Julius Malema, expelled ANC Youth League president, speaks to supporters outside court at Polokwane where he was indicted on one charge of money laundering. Malema says the charge is politically motivated., a photo by Pan-African News Wire File Photos on Flickr.
Sports Minister Fikile Mbalula has blasted the political agendas and alleged abuse of state agencies in the expelled youth leader's case.
28 Sep 2012 06:00 - Charles Molele, Matuma Letsoalo
South African Mail & Guardian
Mbalula has become the first member of President Jacob Zuma's Cabinet and the ANC's national working committee to claim openly that state resources are being used by a faction within the ANC to settle political scores against expelled ANC Youth League president Julius Malema.
Talking to the Mail & Guardian this week, Mbalula said he was concerned about the alleged leaking of confidential information by state law enforcement agencies in order to subject Malema to an apparent trial by the media and cast aspersions on him in the court of public opinion.
"It is unfair to want to project the outcome of the case against Malema outside court processes," said Mbalula. "If the organs of state act this way, they are undermining the rule of the law. These guys [Malema and his business partners] have not done anything indicating they want to undermine the rule of law.
"The way the South African Revenue Service [Sars] and the public protector acted in this case [amounts] to abuse of state resources. If you believe you have a strong case, then go to court. It is unjust and unfair [to leak the information to the media]."
ANC spokesperson Jackson Mthembu denied abusing state agencies in the wake of charges being brought against Malema. "We reject this accusation with contempt as it is misleading and seeking to undermine the rule of law and jurisprudence of the country," he said.
Denying the allegations, public protector Thuli Madonsela said: "It is people with bad intentions who are saying that. Some of them are the ones who leak information to the media. However, I'm going to continue doing my job, as empowered by the Constitution."
Sars spokesperson Adrian Lackay said the agency would not be drawn into "unsubstantiated allegations from third parties" with no involvement in Malema's tax affairs. "The issues between Julius Malema and Sars are issues between this institution and a taxpayer. Sars will not allow unfortunate public statements to distract it from doing its work … independently and with procedural fairness."
ANC treasurer general Mathews Phosa was also reported to have said this week that Malema should be defended until he was found guilty.
Malema appeared before the Polokwane Regional Court on Wednesday and later addressed his supporters, saying he had nothing to fear and that he was charged with a relatively minor case of money laundering, adding that Zuma should also have his day in court.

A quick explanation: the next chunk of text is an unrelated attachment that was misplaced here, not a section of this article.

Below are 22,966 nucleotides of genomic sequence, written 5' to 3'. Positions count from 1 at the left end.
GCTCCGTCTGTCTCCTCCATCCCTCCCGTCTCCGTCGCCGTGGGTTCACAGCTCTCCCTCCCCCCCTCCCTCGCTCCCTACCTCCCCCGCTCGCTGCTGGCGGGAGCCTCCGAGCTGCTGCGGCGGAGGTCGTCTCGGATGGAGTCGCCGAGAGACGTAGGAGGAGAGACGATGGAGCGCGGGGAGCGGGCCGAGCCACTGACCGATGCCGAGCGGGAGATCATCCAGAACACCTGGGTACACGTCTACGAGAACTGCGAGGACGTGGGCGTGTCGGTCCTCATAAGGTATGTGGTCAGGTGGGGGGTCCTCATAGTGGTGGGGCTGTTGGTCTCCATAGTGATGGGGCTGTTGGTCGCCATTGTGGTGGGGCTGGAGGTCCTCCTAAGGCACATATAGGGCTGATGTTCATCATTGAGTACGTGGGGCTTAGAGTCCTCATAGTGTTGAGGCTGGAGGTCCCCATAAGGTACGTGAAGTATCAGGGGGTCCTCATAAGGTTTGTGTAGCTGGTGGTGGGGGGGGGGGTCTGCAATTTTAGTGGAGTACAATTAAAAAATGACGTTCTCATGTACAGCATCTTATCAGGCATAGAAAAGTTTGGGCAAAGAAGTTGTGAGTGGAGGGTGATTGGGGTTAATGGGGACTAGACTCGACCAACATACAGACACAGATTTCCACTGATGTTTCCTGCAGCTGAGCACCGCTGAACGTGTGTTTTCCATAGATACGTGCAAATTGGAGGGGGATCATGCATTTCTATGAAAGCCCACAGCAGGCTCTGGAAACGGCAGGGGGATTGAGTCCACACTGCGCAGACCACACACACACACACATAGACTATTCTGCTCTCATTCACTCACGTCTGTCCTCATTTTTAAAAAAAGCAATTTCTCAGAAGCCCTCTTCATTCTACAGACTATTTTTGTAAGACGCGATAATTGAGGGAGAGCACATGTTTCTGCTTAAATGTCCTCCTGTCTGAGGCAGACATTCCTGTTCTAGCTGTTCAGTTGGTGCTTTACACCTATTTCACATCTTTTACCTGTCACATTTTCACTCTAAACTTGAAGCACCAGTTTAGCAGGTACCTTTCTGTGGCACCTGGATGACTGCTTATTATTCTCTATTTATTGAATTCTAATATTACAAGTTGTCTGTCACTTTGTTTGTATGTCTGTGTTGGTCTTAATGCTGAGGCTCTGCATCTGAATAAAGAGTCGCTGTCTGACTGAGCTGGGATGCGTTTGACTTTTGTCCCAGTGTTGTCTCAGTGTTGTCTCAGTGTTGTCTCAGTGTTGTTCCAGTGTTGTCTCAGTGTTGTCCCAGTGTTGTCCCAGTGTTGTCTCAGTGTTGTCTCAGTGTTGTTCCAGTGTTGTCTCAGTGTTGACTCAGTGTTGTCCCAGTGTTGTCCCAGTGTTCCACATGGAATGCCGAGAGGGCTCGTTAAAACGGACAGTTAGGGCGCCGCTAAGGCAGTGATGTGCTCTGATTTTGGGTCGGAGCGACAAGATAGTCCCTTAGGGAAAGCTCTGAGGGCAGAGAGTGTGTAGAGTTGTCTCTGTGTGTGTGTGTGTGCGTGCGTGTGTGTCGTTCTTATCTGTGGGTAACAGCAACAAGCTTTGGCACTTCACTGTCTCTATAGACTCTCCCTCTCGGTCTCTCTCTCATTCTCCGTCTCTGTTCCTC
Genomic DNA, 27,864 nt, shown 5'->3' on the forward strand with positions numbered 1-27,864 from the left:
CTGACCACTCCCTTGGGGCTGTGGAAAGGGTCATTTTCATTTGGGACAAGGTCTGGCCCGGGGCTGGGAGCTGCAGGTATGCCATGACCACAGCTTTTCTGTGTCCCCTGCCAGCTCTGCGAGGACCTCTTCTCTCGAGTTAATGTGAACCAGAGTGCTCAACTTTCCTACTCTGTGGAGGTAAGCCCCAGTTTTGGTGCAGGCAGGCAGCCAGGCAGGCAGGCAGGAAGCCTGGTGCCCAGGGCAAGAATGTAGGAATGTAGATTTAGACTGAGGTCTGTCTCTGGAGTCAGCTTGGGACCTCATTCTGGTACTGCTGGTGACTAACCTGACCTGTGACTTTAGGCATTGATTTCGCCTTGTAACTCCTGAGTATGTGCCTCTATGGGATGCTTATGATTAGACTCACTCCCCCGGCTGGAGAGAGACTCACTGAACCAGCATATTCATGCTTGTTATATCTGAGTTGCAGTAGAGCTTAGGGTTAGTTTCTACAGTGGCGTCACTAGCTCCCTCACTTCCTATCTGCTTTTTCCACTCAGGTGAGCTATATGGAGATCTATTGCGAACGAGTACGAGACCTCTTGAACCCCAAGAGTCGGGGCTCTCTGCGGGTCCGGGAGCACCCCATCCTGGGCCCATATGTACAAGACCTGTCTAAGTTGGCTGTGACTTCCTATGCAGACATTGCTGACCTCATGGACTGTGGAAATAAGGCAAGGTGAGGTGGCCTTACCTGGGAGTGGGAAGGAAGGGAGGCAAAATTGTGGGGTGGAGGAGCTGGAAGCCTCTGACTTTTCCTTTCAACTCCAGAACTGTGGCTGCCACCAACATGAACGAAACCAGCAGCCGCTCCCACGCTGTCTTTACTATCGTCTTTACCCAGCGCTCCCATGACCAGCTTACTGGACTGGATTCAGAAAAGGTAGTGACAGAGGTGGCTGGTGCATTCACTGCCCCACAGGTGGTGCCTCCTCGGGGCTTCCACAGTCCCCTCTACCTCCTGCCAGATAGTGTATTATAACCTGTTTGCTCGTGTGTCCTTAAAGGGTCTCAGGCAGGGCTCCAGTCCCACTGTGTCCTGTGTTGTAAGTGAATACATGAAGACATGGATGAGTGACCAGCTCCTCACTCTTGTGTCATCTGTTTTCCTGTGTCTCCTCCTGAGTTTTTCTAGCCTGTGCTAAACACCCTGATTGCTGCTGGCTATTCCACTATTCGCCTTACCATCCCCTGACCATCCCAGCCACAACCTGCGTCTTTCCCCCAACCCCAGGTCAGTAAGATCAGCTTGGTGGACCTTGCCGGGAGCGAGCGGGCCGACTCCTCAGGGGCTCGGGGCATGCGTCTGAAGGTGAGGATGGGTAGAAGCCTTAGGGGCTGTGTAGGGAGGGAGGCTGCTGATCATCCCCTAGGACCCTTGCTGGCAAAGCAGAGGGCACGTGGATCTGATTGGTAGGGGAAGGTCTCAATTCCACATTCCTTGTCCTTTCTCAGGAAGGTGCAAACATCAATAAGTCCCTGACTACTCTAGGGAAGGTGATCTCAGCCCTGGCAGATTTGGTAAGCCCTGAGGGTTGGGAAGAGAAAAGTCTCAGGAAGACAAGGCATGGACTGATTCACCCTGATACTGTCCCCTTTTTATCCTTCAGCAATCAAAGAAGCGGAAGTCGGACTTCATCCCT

Malema was released on R10 000 bail, and his co-accused, Selby Manthata, was granted R40 000 bail.
Mbalula said the strategy used by those opposed to leadership change at the ANC's Mangaung national conference was to coin phrases like "defending the revolution against tenderpreneurs". "I know these words were used by those who wanted to attack Julius. Who in the ANC is not in business, or benefits from business? Who said ANC members must not benefit from business?
"The only thing we are saying is: they must not be involved in corruption. It's convenient for people to blame a particular group. If people are legitimate, they must not fear change," said Mbalula.
Abusing state resources
An ANC provincial secretary, who did not want to be identified, told the M&G that Zuma was abusing state resources to campaign for his re-election, and that Malema was a victim of a politically motivated court case because he had called for Zuma's removal in Mangaung.
In the run-up to the ANC's Polokwane conference, Zuma and his supporters accused former president Thabo Mbeki of unleashing state agencies in a bid to thwart Zuma's chances of challenging him.
"We are raising the issue [of the abuse of state agencies] because of justice and the rule of law," said the provincial secretary. "If it is committed against Julius Malema, it will be used against all of us in future. The reality is that the Julius Malema script in 2012 is similar to the Jacob Zuma script in 2007.
"It was clear in court that the prosecutors were under pressure to press charges against Malema before nominations begin in a week's time. This is to peddle lies before the branches that they are defending the ANC against tenderpreneurs. They are very weak politically and are in panic mode."
A senior ANC Gauteng leader, who also wished to remain anonymous, claimed that the pursuit of Malema was a clear sign that state agencies are being used to settle political scores, as was the case under Mbeki.
"There is no even-handedness in dealing with comrades [accused of corruption]," he added. "The fraud and corruption case against Zuma's ardent supporters Peggy Nkonyeni and Mike Mabuyakhulu was withdrawn under controversial circumstances. Rules are not being applied consistently. If you're in favour of [a Zuma] second term you are protected, but if you're against a second term and advocating for change you're hounded and intimidated."
Meanwhile, Malema's defence team raised with magistrate Janine Ungerer the possibility of gaining access to the police docket earlier than his next court date on November 30. However, the M&G understands that this is unlikely as the investigation is far from complete, lending credence to speculation that the timing of the charges is politically motivated, with the ANC's elective conference scheduled for December. –
With reporting by Niren Tolsi